In the days of horse transport it took many hours to reach the Mountains and a day or more to cross them. Their popularity soared after the railway was built. A network of tracks was constructed, some of the earlier ones by Sir Henry Parkes and other prominent NSW citizens. Tourist resorts, many of which are still operating, were established and the Mountains became the States prime tourist venue.

A number of reservations were made in the vicinity of the towns, but few extended beyond the tracks. It was the bushwalkers who explored and campaigned for the reservation of the northern and southern areas, which being mostly un-roaded, were seldom visited.

The first walkers were the members of the Warragamba Club,, who walked the roads and tracks and used overnight accommodation. The first bushwalkers were the Mountain Trails Club, who camped overnight. It was the MTC, inspired by Myles Dunphy, who _ first appreciated the recreational and scenic value of the entire Mountains. In 1934 Myles published his proposal for the Greater Blue Mountains National Park, a proposal which was strongly supported by the SBW.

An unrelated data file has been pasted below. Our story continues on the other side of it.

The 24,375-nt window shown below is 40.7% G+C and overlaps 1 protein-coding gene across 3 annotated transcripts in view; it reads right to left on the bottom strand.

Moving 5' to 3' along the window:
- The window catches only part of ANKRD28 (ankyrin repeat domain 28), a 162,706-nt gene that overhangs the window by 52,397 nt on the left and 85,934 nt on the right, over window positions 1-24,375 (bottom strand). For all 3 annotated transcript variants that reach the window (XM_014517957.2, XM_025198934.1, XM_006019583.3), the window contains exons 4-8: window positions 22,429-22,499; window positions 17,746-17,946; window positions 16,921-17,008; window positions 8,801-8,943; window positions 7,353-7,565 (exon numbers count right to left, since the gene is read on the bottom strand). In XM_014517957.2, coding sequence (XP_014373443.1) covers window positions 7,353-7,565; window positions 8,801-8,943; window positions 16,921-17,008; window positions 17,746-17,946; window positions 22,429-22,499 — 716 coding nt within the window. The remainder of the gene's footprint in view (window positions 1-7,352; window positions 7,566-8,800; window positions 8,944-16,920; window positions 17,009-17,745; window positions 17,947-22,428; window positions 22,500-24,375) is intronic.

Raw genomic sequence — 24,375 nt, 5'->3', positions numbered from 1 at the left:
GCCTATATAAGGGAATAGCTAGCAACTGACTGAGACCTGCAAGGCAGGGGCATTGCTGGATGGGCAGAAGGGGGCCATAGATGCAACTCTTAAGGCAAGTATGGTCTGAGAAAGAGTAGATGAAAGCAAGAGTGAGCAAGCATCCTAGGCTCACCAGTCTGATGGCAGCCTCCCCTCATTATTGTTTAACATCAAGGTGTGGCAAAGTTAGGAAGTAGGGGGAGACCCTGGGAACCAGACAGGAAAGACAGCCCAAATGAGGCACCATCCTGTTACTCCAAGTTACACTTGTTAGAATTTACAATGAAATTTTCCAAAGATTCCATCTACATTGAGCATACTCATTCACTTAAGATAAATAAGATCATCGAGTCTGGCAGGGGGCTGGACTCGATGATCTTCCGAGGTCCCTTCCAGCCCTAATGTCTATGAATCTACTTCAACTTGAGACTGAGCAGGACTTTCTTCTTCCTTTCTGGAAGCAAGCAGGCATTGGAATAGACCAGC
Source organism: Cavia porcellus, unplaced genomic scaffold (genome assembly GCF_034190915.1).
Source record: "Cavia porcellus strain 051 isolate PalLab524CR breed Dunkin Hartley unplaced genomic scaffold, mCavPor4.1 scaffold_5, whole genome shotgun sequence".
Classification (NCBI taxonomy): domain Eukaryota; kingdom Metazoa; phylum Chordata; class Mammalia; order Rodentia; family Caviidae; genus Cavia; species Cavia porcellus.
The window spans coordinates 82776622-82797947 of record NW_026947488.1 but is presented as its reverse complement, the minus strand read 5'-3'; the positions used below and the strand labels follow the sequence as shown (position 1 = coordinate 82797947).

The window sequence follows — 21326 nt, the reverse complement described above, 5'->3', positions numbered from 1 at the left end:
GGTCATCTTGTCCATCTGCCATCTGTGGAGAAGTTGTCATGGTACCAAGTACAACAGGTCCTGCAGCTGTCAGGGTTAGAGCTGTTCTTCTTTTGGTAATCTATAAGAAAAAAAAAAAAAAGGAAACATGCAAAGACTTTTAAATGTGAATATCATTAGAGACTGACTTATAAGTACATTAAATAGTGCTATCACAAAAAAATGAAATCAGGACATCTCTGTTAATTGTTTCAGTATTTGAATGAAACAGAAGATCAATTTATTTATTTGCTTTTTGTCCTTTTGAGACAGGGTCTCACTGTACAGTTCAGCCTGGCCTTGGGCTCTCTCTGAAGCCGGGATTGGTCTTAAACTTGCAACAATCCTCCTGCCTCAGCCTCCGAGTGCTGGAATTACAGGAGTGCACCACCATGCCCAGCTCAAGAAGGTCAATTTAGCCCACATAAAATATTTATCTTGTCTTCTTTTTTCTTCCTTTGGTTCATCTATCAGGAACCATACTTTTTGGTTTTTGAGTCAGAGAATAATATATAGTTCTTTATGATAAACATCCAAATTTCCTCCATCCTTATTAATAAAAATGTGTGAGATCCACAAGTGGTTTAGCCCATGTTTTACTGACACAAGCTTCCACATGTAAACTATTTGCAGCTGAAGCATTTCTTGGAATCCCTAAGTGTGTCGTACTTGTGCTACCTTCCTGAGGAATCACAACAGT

Myles vision was fully realised, in fact though not in name, 57 years later, when the Nattai National Park was created in 1991. The other parks were the Blue Mountains, Kanangra- Boyd and Wollemi These parks were subjected to a series of development proposals which would have destroyed their wilderness value and left unsightly scars within them. The proposals included a limestone quarry in the Kowmung Valley, a pine plantation on the Boyd Plateau, a gas. pipe line in the.Wollongambe Wilderness, a dam on the Colo, several resort developments

Alex Colley

near cliff edges, highways through parklands, the flooding of the lower Cox and Kowmung and many other assaults on the natural environment. Most of these were successfully resisted by nature conservation organisations in which members of the SBW were among the leading activists.

By the late eighties most of the Greater Blue Mountains had been included in national parks and further protected by wilderness declaration. In order to achieve the highest degree of protection the Colong Foundation commissioned Dr. Geoff Mosley, who was for seven years a member of the IUCN World , Heritage Committee, to write a submission, for World Heritage listing. This was published as the book Blue Mountains for .World Heritage and launched by Bob Carr, then Minister for Conservation, in 1989. Geoff Mosley describes the Mountains as a land of superlatives which he lists as (1) The worlds best display of how sandstone mountains evolve (2) Outstanding scenery, including the worlds best wilderness of its type. (3) One of the worlds most significant and diverse eucalypt dominated-forests. (4) Incredibly important cultural values.(Aboriginal artifacts) (5) One of the worlds best examples of a relationships between the community and the natural world.

The Wollemi Pine is by no means the only rare plant in the Mountams. There are one hundred and fifty species of plants and animals recognised as rare, endangered or restricted in range.